Tuesday, March 18, 2014
In The Name Of The Revit, The BIM, And The Holy Fuck
It seems like every time I open Revit I find something else shitty about it. There are countless default settings that don't seem to have any way to change them (all of which are automatically set to the most useless option).
Case in point: linking in the architectural model - positioning defaults to 'auto center to center', but unless you change it to 'origin to origin' the model will not come in at the correct coordinates. Now, this could be due to something that the fuckwits in my office decided to do when they first rolled out Revit and were attempting to set up (cough) 'office standards' for the piece of shit - but that doesn't let Autodesk off the hook. It also begs the question 'why aren't the Reviteers using the default option?' Obviously it's the one that they expected you to use - but unlike when they say 'oh - Revit does it like this, you have to do it like this', they get to randomly decide when to follow that advice.
Now changing it to 'origin to origin' is a simple change, but it's one you have to remember to do EVERY SINGLE TIME you start a new project (as if it wasn't a big enough pain the dick already - it has to just start slapping you around right from the beginning). If you forget, then you get to stare at the screen while it goes through the process of linking the model in (with no option to cancel), or you go 'scorched earth policy' and kill the Revit process (one of my favorite things to do), THEN go back and do it all over again. We never do it any other way, so there is never any reason for it to be set any other way - but there we have it.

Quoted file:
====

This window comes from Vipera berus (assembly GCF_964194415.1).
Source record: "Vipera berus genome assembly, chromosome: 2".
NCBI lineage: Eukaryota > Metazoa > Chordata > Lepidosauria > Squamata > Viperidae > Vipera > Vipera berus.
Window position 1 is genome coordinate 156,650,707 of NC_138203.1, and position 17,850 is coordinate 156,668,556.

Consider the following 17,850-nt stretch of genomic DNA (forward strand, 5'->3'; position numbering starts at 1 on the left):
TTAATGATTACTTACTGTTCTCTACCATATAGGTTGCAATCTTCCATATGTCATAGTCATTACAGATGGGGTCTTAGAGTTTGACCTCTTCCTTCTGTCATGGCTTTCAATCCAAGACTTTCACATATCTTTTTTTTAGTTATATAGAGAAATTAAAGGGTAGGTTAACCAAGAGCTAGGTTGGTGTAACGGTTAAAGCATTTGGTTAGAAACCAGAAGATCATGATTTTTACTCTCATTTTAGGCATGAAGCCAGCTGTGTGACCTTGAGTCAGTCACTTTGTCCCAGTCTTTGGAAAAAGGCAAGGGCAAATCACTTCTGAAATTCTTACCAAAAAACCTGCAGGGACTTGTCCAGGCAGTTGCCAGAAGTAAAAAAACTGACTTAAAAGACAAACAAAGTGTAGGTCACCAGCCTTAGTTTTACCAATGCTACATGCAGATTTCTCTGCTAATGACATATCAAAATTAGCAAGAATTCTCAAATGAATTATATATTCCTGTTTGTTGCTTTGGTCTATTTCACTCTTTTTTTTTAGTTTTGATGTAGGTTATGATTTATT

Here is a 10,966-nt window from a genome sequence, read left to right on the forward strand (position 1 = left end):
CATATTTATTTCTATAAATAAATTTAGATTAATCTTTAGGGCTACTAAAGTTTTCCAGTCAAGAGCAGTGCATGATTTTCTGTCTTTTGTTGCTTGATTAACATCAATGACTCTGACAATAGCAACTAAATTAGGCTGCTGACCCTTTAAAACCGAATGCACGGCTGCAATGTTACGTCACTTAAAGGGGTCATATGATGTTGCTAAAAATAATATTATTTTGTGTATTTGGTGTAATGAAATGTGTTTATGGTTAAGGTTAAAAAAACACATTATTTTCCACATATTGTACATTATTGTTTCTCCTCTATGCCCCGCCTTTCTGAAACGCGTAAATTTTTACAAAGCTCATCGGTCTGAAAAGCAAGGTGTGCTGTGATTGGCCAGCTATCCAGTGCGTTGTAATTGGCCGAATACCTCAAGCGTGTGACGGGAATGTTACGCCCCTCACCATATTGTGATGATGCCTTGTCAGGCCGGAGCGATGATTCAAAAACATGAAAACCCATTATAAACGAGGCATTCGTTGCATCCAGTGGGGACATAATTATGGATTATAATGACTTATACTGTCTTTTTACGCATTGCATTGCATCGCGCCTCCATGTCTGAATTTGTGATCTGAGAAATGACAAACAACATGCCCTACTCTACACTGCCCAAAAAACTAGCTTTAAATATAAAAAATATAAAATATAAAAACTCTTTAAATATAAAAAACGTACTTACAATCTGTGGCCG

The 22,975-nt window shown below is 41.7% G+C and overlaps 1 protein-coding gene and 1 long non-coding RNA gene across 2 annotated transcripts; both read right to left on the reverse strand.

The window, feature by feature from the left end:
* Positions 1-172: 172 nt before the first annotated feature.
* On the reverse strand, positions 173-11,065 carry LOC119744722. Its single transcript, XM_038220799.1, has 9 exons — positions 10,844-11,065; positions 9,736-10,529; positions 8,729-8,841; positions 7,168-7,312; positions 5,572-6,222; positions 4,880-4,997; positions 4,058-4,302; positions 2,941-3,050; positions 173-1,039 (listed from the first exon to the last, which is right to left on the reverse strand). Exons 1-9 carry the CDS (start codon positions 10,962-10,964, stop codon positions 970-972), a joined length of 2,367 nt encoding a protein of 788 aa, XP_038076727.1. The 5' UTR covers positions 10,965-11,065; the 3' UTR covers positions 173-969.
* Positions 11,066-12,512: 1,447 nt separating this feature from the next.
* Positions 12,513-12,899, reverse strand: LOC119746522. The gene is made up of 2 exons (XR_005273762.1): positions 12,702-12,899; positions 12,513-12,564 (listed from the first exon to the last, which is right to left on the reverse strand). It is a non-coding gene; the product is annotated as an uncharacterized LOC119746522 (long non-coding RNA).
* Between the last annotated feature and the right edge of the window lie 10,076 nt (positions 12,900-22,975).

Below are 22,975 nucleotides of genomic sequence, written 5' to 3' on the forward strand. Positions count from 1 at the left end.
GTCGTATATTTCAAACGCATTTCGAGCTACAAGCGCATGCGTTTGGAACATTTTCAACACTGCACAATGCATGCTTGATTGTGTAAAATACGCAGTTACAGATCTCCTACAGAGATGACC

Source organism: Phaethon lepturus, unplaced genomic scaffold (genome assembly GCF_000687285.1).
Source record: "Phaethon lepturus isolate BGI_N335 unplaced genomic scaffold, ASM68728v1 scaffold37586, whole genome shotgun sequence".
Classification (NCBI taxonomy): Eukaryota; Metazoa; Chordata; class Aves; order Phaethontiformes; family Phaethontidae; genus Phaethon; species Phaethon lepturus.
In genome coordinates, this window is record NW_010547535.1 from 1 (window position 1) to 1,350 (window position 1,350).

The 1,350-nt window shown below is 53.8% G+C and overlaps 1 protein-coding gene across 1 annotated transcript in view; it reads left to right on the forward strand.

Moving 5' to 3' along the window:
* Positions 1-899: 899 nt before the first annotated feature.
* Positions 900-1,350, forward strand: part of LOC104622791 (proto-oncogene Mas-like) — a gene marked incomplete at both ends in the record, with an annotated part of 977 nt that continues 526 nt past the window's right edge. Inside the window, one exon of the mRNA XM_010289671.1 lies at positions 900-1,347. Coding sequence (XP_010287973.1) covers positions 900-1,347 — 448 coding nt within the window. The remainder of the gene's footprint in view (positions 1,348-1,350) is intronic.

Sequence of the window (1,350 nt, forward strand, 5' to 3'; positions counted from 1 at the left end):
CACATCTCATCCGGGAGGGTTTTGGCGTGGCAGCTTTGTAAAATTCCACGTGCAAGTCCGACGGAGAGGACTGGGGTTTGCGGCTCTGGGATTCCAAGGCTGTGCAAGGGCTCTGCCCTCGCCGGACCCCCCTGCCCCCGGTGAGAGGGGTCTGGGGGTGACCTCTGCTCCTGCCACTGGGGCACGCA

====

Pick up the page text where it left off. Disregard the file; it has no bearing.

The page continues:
That brings me to the next pain in the ass - and that is that Revit defaults back to your local drive EVERY TIME you go into it. This is true for opening files, inserting families (i.e. revit faggot blocks), linking files, etc. etc. - meaning that I spend half my time drilling back down into whatever folder I need to access. You can set shortcuts to various folders, but then you end up having to scroll down through these shortcuts when the p.o.s. should simply STAY WHERE THE FUCK YOU LEFT IT - LIKE NEARLY EVERY OTHER PROGRAM IN EXISTENCE.
That's one of the most glaring issues with Revit - it's like it was built from the ground up by a design team led by someone who had never used a computer before, which would explain the obtuse interface and lack of ability to set crucial settings to the proper defaults. Then, in their quest to make it 'absolutely not Autocad' (so that they could properly alienate and frustrate untold numbers of designers) they made sure that you would never know what the fuck Revit was doing at any given point in time by eliminating anything even remotely resembling a command line, and developed arbitrary terminology (families, BIM, etc.) to give them buzzwords to babble back and forth to each other.
If you can get past all that, then you get to deal with the next brain-damaged 'feature', and that is how Revit approaches the concept of 'autosave'. ACAD did it in the background and put it in a special folder so that it didn't overwrite your file. Revit is nice enough to ask you (actually it tells you that it's been a while since you saved), allowing you to choose whether to sit and watch it save now, or finish the command that it just interrupted (it always does it when you are clicking on a command - and that's not just a coincidence, it is prompted by the click).